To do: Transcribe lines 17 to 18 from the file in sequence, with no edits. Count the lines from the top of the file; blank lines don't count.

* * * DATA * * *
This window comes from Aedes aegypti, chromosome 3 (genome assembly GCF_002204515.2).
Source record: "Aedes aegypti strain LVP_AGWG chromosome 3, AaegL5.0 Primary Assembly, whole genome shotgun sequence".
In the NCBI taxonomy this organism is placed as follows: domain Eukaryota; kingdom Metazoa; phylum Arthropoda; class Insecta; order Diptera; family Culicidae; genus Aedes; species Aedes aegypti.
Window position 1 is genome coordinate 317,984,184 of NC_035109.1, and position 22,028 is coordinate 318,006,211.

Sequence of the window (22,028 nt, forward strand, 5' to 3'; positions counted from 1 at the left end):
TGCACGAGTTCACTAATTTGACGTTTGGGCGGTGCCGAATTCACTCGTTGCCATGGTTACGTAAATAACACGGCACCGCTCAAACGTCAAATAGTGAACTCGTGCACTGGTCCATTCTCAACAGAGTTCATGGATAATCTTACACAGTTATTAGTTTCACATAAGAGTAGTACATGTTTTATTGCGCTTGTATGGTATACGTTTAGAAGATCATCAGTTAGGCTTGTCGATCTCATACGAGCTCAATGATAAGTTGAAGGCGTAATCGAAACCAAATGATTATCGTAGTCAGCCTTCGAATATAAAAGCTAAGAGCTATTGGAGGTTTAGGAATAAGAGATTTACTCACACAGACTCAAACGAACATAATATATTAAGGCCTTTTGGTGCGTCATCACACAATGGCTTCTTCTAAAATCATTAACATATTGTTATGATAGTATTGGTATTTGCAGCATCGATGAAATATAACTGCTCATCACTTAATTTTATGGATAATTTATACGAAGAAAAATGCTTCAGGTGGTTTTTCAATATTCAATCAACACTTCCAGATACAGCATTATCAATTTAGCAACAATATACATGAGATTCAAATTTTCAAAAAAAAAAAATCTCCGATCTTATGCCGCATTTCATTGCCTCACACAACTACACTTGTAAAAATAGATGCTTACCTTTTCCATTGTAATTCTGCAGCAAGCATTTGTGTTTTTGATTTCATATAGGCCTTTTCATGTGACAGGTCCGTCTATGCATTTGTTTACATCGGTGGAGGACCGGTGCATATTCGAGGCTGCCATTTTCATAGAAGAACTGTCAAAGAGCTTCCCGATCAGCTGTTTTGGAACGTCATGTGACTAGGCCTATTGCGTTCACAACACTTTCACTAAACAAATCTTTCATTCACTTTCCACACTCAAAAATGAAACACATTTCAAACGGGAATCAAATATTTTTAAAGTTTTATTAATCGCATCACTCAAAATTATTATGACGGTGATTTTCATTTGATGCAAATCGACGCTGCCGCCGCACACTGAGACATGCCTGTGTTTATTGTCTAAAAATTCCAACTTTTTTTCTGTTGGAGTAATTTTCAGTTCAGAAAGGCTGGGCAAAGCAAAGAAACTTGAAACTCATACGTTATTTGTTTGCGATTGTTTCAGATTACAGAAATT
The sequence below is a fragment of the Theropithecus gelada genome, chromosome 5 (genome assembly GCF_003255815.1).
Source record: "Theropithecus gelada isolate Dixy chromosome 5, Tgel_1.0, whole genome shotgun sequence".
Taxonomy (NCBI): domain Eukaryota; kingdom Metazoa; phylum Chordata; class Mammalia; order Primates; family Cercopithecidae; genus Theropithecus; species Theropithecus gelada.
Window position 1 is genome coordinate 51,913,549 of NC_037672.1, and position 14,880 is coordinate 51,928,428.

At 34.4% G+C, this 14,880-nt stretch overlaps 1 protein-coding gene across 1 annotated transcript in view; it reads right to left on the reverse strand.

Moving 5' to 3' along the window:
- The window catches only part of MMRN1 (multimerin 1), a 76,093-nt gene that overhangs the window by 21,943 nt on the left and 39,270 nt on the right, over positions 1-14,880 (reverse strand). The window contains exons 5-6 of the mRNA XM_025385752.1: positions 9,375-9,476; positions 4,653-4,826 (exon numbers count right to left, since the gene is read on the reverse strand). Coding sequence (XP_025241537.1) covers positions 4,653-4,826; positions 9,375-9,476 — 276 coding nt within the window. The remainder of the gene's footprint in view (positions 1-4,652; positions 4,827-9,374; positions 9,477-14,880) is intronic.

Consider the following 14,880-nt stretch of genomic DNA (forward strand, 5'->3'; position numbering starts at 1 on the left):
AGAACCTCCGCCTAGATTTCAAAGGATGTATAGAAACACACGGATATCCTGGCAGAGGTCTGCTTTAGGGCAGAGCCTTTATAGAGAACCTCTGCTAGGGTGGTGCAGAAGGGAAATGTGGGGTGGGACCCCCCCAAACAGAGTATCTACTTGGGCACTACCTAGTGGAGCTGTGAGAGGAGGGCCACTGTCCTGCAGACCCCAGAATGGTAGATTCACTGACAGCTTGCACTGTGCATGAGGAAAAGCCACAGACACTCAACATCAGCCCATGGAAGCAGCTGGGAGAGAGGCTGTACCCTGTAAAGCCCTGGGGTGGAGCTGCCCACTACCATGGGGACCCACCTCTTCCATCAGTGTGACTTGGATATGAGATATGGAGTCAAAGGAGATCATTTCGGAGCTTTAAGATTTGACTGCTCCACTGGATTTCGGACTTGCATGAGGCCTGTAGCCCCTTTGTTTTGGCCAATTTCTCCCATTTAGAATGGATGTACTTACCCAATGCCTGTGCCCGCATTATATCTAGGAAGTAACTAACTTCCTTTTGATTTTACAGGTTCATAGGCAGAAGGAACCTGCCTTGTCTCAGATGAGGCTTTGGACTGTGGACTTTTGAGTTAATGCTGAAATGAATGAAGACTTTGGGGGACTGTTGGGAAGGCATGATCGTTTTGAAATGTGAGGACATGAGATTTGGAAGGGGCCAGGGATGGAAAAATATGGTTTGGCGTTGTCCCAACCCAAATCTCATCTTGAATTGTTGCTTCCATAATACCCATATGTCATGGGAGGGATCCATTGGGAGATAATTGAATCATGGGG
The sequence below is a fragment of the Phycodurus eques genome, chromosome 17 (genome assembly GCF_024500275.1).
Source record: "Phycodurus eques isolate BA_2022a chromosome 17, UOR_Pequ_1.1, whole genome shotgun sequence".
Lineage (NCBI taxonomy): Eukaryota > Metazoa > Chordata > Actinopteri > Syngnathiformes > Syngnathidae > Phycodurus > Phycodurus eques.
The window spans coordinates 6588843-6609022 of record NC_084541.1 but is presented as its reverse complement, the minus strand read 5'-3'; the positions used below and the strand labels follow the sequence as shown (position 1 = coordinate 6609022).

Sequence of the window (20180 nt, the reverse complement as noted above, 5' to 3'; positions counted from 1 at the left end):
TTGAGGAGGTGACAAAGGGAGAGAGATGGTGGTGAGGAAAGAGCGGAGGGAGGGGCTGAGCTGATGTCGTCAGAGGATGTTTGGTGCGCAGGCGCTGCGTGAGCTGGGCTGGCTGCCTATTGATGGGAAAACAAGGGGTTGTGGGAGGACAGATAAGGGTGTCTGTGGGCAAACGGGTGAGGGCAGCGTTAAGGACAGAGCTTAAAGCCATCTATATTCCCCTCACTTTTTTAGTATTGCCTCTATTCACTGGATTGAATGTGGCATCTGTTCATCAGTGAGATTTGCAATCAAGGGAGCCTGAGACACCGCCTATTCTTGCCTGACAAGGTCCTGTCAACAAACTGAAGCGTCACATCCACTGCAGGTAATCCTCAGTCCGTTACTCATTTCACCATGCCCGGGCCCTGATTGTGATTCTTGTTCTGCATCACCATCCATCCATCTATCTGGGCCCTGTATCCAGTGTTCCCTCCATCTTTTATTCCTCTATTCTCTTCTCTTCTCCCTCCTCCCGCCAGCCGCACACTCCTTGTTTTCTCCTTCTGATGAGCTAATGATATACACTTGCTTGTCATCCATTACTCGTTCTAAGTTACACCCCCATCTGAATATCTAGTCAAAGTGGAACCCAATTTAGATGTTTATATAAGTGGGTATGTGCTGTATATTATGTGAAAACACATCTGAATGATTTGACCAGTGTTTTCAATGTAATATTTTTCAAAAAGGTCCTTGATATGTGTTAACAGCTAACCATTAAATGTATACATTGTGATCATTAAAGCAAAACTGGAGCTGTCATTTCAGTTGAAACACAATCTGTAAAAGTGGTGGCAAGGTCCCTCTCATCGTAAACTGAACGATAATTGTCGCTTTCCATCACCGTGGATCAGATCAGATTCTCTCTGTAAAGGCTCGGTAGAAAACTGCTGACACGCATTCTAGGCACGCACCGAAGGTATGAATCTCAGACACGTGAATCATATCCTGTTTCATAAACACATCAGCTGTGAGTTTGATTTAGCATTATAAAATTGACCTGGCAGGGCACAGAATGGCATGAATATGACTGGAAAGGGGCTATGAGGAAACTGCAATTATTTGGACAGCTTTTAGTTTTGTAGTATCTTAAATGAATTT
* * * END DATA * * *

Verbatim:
Source record: "Phycodurus eques isolate BA_2022a chromosome 17, UOR_Pequ_1.1, whole genome shotgun sequence".
Lineage (NCBI taxonomy): Eukaryota > Metazoa > Chordata > Actinopteri > Syngnathiformes > Syngnathidae > Phycodurus > Phycodurus eques.